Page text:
As you all know (or should know if you’ve been keeping up with my blog posts) I am now in Cairns. However, you don’t know anything else about what happened on my trip to get there. Lucky you! I am going to write all about it in this post.
The trip to get to Cairns took three days, but I’m going to attempt to write about that entire tour in one post so I can get to the post about snorkeling and rafting. I’m still behind on posts but I’m working very hard for you to get up to date!
I’ll start at the beginning. Once again we had to leave very early in the morning. This time it was before the sun had even shown his face. These early morning drives are becoming entirely too common for me. Thank heavens for caffeine! As we boarded the bus, the driver had to collect the money for the tour. I was very proud of myself that even in my half-asleep state I realized that he was overcharging me by about 45 dollars. I stink at math, but not when someone is trying to pull one over on me!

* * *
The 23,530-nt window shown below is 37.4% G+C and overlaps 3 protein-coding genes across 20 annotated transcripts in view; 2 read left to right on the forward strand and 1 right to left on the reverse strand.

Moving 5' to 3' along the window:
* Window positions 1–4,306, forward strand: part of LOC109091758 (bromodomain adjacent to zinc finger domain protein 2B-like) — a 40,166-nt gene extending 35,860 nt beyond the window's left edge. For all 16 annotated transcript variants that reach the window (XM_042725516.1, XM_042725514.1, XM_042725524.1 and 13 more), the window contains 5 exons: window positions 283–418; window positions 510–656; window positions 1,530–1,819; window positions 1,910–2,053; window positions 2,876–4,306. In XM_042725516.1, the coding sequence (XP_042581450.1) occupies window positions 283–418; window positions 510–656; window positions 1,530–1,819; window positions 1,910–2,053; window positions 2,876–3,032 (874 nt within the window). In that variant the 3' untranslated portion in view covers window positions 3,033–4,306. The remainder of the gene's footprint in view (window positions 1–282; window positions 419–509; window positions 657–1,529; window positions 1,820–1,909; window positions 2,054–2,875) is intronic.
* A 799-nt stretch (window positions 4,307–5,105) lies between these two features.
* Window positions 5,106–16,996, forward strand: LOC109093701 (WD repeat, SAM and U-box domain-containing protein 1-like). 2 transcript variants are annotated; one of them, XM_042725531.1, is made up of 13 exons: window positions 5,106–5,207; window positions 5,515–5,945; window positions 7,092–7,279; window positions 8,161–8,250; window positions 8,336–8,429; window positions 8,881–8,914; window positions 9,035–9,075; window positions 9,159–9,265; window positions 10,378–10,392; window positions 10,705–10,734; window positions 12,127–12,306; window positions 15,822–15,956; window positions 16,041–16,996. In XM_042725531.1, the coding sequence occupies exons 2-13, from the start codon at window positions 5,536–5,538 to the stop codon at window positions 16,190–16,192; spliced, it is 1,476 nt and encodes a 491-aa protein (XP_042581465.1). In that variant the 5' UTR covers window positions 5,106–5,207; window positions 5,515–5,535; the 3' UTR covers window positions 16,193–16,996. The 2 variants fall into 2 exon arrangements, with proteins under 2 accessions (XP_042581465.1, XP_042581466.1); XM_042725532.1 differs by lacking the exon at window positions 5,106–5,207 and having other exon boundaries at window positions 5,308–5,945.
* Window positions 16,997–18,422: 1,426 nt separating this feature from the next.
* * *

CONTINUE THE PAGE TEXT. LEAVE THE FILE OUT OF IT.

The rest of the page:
The bus drove around picking up all the people on our tour, and then dropped us all off at the real bus. I can only guess that our real bus driver wanted to sleep an extra hour while someone else had the chore of gathering us all up.
The bus we were getting on was almost like a luxury hotel compared to what I had come from on the Heading Bush tour. There were only about 15 of us on this trip, but the bus had about 40 seats. Each of us had our own two seats on the bus, and there was abundant leg room, air conditioning, and even a TV! It was like it was made for the queen herself.
Allen, our bus driver, told us that we would have a bit of a drive before our first stop so we should all take a little nap and he’d wake us up in a couple of hours. We of course took him up on his offer, but it was a bit hard to stay asleep when he kept honking the horn every half hour or so. He said it was to scare the eagles feeding on the roadkill so he could avoid hitting them… but I have my suspicions.
As promised, Allen woke us up a few hours into the drive and talked to us about what we would be seeing on our journey to Cairns. With our luxury super bus we wouldn’t attempt to travel any rough terrains that we’d have relished in the 4WD vehicle of Heading Bush, but we would be hitting plenty of dirt roads and we’d even see the outskirts of the Simpson Desert.